¿Cómo se dice SPORK?


Over the weekend we got some takeout food for dinner. At home, I dumped the bag of sauce packets, napkins and plastic utensils onto the table.

“Hand me one of those forks, please,” Carlos said.
“It’s not a fork,” I said, holding it up.
“Hand me… one of those thingies,” he said.

(Carlos’s English includes the word “thingies” since apparently I say that a lot.)

“It’s called a ‘spork’ – It’s a spoon-fork, see?” I handed the plastic utensil to him.
“Spork, okay,” he said, taking it from me, more eager to eat than to get a vocabulary lesson.

I took a bite of my food and chewed thoughtfully.

“How do you say ‘spork’ in Spanish?” I asked.
“You don’t,” Carlos answered.
“There’s no word for ‘spork’?”
“Oh!” I became excited. “Hold on, okay, let’s see… In Spanish, ‘spoon’ is ‘cuchara’ and ‘fork’ is ‘tenedor’ so a spork could be… CUCHADOR!”

I fell in love with the new word immediately.

“You can’t do that,” Carlos said.
“You can’t just make words up.”
“I just did! This is a cuchador! And I’m going to go tell the whole internet!”

After dinner I went online and typed “How do you say ‘spork’ in Spanish?” just to make sure Carlos was right, that there wasn’t already a word that existed. To my amusement, Carlos was wrong and there is actually already a word… and it’s ‘cuchador.’ I’m a little disappointed that I didn’t invent a new word, but I’m impressed that my bilingual brain came up with the correct word by putting together what it already knows. Sometimes it works, and sometimes it doesn’t, but it doesn’t hurt to give it a try!


  1. ¿Cuchador EXISTE?? Primera vez que lo oigo!! Sería interesante averigüar más. Me late que es una traducción forzada del spork del inglés y no una palabra original española. Tendrá un nombre ese utensillio auténticamente en español? Quizás, yo diría, un cucharón dentado? …jaja, no sé… yo estoy con Carlos en esto.

    • “Cuchador” is not in RAE, so yes, it’s slang (but for me, it’s still a word if people use it.) … The alternative word is “tenedor-cuchara.”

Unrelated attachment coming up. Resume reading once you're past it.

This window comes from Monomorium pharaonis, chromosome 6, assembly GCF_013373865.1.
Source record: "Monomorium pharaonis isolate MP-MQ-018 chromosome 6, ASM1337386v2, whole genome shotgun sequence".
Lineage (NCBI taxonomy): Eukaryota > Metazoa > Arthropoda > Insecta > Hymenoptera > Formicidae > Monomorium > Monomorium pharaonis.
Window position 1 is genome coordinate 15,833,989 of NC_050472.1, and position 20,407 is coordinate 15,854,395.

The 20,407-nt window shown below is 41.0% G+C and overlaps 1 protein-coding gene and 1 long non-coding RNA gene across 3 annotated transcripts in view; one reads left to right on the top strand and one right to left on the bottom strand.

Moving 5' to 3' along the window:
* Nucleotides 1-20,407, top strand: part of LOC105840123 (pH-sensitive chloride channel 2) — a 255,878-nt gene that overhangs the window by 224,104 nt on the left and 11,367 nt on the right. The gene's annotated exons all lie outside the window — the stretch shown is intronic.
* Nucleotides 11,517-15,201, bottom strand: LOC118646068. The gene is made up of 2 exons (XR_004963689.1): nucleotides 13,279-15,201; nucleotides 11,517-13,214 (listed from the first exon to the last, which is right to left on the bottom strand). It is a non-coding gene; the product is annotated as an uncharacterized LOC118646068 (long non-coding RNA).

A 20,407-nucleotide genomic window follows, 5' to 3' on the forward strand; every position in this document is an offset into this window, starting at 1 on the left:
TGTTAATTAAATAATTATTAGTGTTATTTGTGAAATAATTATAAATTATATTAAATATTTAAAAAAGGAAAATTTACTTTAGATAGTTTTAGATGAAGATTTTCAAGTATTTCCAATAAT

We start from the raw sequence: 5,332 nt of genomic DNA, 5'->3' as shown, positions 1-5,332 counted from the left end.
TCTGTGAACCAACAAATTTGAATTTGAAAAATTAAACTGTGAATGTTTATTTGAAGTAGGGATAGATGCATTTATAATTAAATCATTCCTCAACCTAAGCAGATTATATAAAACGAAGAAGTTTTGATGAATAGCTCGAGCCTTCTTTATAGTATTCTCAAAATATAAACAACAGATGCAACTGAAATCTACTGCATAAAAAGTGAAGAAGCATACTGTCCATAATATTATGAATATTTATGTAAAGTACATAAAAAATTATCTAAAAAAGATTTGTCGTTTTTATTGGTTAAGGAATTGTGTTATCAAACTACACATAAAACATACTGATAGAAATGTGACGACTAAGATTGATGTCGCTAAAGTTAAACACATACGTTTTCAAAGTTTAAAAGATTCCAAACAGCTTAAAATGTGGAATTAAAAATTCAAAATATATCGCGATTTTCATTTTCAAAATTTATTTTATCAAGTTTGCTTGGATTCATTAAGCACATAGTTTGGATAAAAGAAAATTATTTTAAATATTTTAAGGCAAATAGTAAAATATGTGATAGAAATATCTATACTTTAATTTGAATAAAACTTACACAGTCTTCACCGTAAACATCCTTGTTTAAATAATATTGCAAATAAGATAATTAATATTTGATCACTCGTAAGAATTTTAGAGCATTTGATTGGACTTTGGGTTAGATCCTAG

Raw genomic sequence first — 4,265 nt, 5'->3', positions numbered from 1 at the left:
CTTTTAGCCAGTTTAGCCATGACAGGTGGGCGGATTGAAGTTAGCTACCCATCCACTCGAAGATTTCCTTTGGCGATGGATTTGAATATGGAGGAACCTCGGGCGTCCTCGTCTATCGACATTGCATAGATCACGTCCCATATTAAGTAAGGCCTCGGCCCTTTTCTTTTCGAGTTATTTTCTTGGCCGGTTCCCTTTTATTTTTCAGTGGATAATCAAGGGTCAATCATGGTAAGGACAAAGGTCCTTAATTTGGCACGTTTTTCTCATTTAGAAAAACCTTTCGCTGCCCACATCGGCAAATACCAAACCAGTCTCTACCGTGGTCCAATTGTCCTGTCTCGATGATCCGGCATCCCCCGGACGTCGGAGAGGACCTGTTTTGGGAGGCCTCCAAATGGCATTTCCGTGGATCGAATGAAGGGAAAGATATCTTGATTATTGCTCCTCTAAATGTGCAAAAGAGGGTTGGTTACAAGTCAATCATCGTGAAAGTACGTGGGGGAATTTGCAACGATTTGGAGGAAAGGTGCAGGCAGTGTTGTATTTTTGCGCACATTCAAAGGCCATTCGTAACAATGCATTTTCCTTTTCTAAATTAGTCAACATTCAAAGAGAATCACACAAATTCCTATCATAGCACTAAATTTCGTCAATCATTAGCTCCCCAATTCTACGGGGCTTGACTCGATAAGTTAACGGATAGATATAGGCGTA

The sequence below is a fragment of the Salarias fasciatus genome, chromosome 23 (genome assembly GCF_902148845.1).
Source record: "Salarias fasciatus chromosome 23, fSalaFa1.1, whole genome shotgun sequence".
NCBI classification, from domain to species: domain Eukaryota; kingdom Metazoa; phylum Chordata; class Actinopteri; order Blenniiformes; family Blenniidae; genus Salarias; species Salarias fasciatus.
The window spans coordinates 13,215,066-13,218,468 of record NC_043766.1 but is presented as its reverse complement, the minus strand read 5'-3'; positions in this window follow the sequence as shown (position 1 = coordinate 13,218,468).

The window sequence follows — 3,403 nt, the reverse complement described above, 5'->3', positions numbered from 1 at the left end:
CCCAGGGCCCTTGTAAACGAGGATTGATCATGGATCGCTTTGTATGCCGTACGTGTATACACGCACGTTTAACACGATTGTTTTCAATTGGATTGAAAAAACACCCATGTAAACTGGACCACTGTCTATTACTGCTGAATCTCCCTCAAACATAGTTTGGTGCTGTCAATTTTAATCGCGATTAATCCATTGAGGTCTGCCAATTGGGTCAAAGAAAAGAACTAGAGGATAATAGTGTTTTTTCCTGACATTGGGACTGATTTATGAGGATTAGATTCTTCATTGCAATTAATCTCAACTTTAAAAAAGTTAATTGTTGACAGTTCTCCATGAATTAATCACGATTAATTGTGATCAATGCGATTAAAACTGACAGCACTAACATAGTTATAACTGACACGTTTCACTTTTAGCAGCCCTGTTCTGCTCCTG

2. Lol at “I’m going to tell the whole internet!”. Don’t latinos make up words all the time, though? My boyfriend’s Honduran and there “chele” means blond and “chamba” means job. Other weird stuff like “chinguin” for kids and “floja” means “slutty” instead of “lazy” (which is what it means everywhere else in Latin America) or “cheque” used as ‘ok’. None of those are in any dictionary, and even other Spanish speakers have trouble understanding it. That’s the beauty of Spanish – it’s so different from country to country, and you can get creative with words.

    I remember being around a bunch of Chileans and I exclaimed “pucha!”. In Honduras, it means “damn!”. Apparently, in Chile, it’s slang for ‘vagina’. Whoops!

    • Jajajaja! Great story!

      Yes, you’re right, Spanish-speakers make words up all the time, (Carlos included!) – I should have told him that!

  3. Cuchador sounds like the name of a mexican wrestler, lol. Great website, your sister just showed it to me and I love it. I am a newlywed married to a colombian and find a lot of comfort in your posts. :)

  4. I like “cuchador,” but since there are so many other Spanish words that end in “-ador,” I think I might prefer “tenechara” or “tenchara.” : ) ¡Ambos sirven, sigún yo!

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